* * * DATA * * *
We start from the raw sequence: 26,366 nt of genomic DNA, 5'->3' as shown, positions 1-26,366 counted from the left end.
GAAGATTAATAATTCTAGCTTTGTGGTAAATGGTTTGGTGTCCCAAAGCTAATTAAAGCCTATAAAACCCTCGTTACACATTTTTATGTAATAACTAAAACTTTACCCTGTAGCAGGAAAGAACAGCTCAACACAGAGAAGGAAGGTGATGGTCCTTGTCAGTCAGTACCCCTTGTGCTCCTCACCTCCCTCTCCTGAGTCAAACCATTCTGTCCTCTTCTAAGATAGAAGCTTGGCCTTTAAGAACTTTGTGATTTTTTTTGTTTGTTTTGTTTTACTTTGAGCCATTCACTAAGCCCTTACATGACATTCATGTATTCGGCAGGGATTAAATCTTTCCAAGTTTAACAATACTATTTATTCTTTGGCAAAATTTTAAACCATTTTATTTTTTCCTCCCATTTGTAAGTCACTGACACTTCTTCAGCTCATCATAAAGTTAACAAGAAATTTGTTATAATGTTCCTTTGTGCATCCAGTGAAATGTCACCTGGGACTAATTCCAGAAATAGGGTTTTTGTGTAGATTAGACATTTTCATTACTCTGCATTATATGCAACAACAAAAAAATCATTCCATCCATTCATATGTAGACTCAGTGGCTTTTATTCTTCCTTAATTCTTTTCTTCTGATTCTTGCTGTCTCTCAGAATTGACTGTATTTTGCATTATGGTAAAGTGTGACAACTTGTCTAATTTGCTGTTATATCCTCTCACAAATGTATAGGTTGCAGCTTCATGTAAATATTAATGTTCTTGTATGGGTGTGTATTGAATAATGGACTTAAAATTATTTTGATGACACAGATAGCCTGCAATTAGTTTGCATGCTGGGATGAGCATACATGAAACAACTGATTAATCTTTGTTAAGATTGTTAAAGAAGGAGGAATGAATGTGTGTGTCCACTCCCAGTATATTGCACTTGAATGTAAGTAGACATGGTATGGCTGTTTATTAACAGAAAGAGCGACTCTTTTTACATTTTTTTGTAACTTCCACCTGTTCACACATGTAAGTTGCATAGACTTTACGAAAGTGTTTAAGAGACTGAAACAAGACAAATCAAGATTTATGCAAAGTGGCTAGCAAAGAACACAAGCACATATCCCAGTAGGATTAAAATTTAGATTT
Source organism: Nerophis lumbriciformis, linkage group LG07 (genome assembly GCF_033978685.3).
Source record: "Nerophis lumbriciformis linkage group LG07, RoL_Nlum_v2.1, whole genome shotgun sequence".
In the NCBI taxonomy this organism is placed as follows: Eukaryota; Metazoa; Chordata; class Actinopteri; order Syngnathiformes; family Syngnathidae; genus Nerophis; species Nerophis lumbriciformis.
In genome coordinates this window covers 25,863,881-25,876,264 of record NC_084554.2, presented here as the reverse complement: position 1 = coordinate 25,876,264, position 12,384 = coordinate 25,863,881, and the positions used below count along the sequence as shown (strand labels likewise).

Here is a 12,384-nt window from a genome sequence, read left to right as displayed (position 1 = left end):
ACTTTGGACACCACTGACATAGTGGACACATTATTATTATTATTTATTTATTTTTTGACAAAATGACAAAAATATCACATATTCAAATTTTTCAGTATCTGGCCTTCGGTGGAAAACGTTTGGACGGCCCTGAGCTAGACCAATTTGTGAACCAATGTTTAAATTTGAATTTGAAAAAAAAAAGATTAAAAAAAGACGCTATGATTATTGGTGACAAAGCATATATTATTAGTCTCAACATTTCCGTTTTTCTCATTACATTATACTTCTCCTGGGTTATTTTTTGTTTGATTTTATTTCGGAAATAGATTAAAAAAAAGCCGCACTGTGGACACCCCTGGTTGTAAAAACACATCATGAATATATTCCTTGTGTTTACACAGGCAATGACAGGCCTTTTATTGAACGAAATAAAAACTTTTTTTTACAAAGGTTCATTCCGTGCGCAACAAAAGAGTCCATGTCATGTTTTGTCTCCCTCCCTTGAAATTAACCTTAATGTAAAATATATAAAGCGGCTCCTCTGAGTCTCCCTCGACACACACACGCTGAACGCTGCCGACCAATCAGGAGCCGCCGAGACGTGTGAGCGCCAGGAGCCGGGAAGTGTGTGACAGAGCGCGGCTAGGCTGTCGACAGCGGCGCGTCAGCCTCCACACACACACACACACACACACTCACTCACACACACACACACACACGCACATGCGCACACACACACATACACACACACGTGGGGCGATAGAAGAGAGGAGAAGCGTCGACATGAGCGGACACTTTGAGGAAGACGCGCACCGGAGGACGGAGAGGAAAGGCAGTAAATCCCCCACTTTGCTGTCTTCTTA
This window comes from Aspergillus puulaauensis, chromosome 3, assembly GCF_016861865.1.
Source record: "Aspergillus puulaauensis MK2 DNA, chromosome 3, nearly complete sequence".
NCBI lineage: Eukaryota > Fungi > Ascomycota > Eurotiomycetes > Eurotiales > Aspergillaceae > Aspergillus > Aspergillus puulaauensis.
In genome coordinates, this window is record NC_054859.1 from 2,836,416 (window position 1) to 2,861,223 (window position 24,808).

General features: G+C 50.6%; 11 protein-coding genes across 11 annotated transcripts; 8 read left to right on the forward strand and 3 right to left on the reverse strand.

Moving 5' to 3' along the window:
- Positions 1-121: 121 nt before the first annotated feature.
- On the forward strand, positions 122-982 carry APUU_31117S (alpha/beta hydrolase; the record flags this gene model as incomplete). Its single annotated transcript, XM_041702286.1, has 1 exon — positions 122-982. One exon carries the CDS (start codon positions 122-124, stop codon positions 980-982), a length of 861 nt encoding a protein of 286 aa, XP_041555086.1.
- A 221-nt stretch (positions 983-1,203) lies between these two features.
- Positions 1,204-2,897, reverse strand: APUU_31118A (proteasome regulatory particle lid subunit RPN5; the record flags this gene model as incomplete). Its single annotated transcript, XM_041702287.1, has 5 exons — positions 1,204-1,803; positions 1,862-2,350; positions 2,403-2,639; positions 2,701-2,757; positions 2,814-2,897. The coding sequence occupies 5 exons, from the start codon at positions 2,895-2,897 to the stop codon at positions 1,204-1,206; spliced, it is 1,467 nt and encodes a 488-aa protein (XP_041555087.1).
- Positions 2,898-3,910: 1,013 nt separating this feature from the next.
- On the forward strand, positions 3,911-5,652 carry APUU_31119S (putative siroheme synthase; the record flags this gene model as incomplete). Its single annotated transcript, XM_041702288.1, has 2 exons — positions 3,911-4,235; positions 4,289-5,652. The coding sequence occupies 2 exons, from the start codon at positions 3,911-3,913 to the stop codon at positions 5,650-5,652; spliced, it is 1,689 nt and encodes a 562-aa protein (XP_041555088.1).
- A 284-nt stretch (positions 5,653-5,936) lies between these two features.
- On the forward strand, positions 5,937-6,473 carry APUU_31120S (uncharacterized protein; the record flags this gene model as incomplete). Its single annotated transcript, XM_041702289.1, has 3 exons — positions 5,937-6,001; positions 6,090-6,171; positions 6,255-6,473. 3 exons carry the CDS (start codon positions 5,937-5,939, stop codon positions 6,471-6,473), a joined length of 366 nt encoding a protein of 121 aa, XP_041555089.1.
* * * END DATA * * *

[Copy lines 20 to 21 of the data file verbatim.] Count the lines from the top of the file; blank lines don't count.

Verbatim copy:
- On the forward strand, positions 3,911-5,652 carry APUU_31119S (putative siroheme synthase; the record flags this gene model as incomplete). Its single annotated transcript, XM_041702288.1, has 2 exons — positions 3,911-4,235; positions 4,289-5,652. The coding sequence occupies 2 exons, from the start codon at positions 3,911-3,913 to the stop codon at positions 5,650-5,652; spliced, it is 1,689 nt and encodes a 562-aa protein (XP_041555088.1).
- A 284-nt stretch (positions 5,653-5,936) lies between these two features.